Compared to those living near sea-level, the men lived 1.2 to 3.6 years longer and women 0.5 to 2.5 years more.

Despite these numbers, the study showed that when socio-economic factors, solar radiation, smoking and pulmonary disease were taken into account, the net effect of altitude on overall life expectancy was negligible.

Still, Honigman said, altitude seems to offer protection against heart disease deaths and may also play a role in cancer development.

Colorado, the highest state in the nation, is also the leanest state, the fittest state, has the fewest deaths from heart disease and a lower incidence of colon and lung cancer compared to others.

"We want to now look at these diseases in a more focused way so we can see the mechanisms behind hypoxia and why they affect the body the way they do," Honigman said. "This is a public health issue in Colorado and the mountain West. We have more than 700,000 people living at over 7,000 feet above sea level. Does living at altitude change the way a disease progresses? Does it have health effects that we should be investigating? Ultimately, we hope this research will help people lead healthier lives."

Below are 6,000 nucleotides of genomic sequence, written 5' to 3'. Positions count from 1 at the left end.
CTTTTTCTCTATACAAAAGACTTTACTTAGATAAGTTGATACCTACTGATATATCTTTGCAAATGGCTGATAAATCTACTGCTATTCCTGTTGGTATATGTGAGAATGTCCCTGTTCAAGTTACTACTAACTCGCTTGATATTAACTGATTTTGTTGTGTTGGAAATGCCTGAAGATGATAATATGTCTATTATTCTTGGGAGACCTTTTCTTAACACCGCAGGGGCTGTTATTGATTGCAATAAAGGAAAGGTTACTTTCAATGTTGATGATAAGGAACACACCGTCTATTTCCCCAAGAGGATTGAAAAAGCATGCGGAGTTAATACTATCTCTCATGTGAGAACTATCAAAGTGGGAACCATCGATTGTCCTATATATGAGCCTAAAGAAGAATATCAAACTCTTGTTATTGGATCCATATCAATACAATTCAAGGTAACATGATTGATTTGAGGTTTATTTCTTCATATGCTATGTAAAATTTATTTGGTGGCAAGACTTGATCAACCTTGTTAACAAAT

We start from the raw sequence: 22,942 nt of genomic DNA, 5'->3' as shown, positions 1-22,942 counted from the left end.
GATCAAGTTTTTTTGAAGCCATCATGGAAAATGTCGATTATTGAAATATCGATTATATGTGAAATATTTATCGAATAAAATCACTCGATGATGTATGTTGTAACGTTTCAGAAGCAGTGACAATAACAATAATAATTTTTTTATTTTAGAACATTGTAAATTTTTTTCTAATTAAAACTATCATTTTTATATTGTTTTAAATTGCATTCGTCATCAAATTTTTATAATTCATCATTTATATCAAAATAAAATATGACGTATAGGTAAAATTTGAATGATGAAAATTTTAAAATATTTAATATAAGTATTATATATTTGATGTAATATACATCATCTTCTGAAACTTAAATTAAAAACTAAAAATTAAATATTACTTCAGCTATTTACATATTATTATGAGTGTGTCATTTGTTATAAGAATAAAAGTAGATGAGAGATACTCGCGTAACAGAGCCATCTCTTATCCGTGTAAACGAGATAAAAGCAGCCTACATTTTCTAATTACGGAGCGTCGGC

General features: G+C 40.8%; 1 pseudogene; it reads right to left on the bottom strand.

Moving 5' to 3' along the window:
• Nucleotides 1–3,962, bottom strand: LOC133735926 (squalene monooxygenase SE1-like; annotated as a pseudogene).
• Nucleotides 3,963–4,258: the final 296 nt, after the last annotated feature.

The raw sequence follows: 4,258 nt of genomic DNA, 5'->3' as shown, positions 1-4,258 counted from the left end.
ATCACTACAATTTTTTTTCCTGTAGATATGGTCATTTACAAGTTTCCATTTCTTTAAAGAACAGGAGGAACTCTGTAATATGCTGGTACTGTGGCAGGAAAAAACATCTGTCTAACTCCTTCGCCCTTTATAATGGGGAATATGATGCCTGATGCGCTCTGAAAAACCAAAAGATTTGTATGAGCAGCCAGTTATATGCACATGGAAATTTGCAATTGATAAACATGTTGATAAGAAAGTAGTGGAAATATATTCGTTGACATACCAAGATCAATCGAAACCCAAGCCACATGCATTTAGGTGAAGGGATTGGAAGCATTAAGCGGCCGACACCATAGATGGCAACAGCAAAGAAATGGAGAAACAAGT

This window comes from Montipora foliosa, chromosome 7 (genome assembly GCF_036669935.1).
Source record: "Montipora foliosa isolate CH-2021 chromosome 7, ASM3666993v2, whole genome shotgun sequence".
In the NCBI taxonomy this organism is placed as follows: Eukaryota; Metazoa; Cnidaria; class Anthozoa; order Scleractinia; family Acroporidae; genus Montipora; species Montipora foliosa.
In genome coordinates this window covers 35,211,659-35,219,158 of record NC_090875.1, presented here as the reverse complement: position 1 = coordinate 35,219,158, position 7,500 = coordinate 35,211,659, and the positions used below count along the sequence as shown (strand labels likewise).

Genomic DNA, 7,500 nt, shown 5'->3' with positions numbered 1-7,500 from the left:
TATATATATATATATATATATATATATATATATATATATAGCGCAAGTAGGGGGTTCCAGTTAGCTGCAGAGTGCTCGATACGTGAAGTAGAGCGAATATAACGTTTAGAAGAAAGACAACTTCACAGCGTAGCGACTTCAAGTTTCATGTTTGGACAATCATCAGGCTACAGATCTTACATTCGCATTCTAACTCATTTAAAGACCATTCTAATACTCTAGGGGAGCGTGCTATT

Story Source:

The above story is based on materials provided by University of Colorado Denver. Note: Materials may be edited for content and length.


Journal Reference:

  1. M. Ezzati, M. E. M. Horwitz, D. S. K. Thomas, A. B. Friedman, R. Roach, T. Clark, C. J. L. Murray, B. Honigman. Altitude, life expectancy and mortality from ischaemic heart disease, stroke, COPD and cancers: national population-based analysis of US counties. Journal of Epidemiology & Community Health, 2011; DOI: 10.1136/jech.2010.112938

Cite This Page:

University of Colorado Denver. "Living at high altitude reduces risk of dying from heart disease: Low oxygen may spur genes to create blood vessels." ScienceDaily. ScienceDaily, 26 March 2011. <www.sciencedaily.com/releases/2011/03/110325151643.htm>.
University of Colorado Denver. (2011, March 26). Living at high altitude reduces risk of dying from heart disease: Low oxygen may spur genes to create blood vessels. ScienceDaily. Retrieved October 21, 2014 from www.sciencedaily.com/releases/2011/03/110325151643.htm
University of Colorado Denver. "Living at high altitude reduces risk of dying from heart disease: Low oxygen may spur genes to create blood vessels." ScienceDaily. www.sciencedaily.com/releases/2011/03/110325151643.htm (accessed October 21, 2014).

Share This



More Health & Medicine News

Tuesday, October 21, 2014

Featured Research

from universities, journals, and other organizations